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Inspired by Warne, Sacilotto installed glass that is four millimeters (one-seventh inch) thick around the outside of the property, and it cost him approximately $84,000. “This is a normal greenhouse like any greenhouse you can buy on the market,” Granmar said. “This idea of building your own house inside, it’s like a bubble.”

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Furthermore, Sacilotto explained that it wasn’t dangerous to be surrounded by the glass, because it was designed so that it couldn’t hurt them even if it smashed. “It’s security glass,” he told Fair Companies. “So in principle, this can’t break. If it ever does, it will break in tiny pieces to not harm anyone.”

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The greenhouse makes the most of the natural elements. But it also protects Sacilotto and Granmar from them at the same time. The glass prevents any wind or rain coming through and landing on the building itself, meaning that the structure of the house inside doesn’t require a lot of maintenance.

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In fact, the couple restored the house using linseed oil, which according to Granmar is “all that’s needed” to protect the wood because it’s not exposed to the weather. She divulged, “It makes it simpler to take care of. That is also made possible when we save our own solar energy because then you don’t need a lot of insulation.”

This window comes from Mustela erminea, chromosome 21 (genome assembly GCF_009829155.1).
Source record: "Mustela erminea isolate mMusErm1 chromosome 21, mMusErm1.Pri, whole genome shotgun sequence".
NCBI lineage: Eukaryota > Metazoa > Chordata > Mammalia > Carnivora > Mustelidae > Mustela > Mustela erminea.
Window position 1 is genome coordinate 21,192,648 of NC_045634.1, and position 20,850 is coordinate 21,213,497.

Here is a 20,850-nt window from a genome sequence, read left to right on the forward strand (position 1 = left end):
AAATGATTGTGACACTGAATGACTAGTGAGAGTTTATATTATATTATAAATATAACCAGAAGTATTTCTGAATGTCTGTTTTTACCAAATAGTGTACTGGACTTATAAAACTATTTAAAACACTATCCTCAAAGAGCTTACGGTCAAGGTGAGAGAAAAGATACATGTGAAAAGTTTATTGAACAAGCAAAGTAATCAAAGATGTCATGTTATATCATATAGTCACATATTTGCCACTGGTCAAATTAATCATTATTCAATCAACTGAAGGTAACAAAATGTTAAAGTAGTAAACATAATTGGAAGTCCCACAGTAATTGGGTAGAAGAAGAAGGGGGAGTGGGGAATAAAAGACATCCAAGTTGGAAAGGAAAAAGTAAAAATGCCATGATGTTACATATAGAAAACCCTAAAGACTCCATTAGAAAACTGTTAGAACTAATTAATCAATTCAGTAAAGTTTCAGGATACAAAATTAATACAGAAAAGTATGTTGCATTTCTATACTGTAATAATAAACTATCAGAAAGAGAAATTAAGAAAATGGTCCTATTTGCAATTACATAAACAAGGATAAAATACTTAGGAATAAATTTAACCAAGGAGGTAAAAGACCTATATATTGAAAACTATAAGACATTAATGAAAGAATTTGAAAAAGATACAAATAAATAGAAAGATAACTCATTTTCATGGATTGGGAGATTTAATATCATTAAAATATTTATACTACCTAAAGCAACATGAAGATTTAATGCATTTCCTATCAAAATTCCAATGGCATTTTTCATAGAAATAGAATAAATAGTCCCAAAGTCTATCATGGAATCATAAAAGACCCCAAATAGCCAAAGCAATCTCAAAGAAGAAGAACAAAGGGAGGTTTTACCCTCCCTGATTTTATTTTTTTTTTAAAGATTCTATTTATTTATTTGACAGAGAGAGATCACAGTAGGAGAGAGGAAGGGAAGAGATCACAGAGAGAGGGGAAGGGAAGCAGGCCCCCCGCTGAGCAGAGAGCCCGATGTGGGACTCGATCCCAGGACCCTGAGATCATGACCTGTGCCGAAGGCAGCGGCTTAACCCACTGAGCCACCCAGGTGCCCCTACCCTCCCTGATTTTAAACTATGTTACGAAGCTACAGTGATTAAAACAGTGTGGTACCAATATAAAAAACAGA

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The solar energy warms up the property, and it doesn’t need much sunlight to make a difference. However, that is not to say that it’s always temperate in Sacilotto and Granmar’s property. “It’s a house that’s very dependent on the sun,” Sacilotto shared. “If there’s no sun, it’s almost the same temperature inside and outside.”

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Granmar agreed, “Even in this greenhouse it gets cold in the winter. If you have minus 20 degrees outside, it gets maybe minus ten in here, so we still need some insulation and we also have heating inside of course.” Nevertheless, Sacilotto explained that it “only takes a bit of sun for the temperature to rise.”

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The couple revealed that in January, it can be below freezing outside. But as long as there is some sunshine, the temperature within the greenhouse would be like a warm spring day. Granmar pointed out that while it’s not always the ideal temperature, they appreciate what a difference it does make – and how much it saves them from needing further insulation.

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“This is not a house where you get a perfect climate all year round,” Granmar said. “It’s more like an older house that varies with the season. So it could be a little cold in the mornings in the winter when you step up. You need to put warm shoes on and you need a fire.”

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As well as getting cold in the winter, it also can be hot during the summer. But it’s not an issue for Granmar, Sacilotto and their son. “We open the windows big and then we enjoy the heat because we like the sun,” Granmar said. “It’s also what your expectations are.”

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Granmar rationalized that because they used a standard greenhouse, it can’t entirely replace heating. “We are not expecting this house to warm us with solar energy all year round. We don’t have a tropical greenhouse,” she added. Instead, it minimizes the amount they have to use their internal heating system.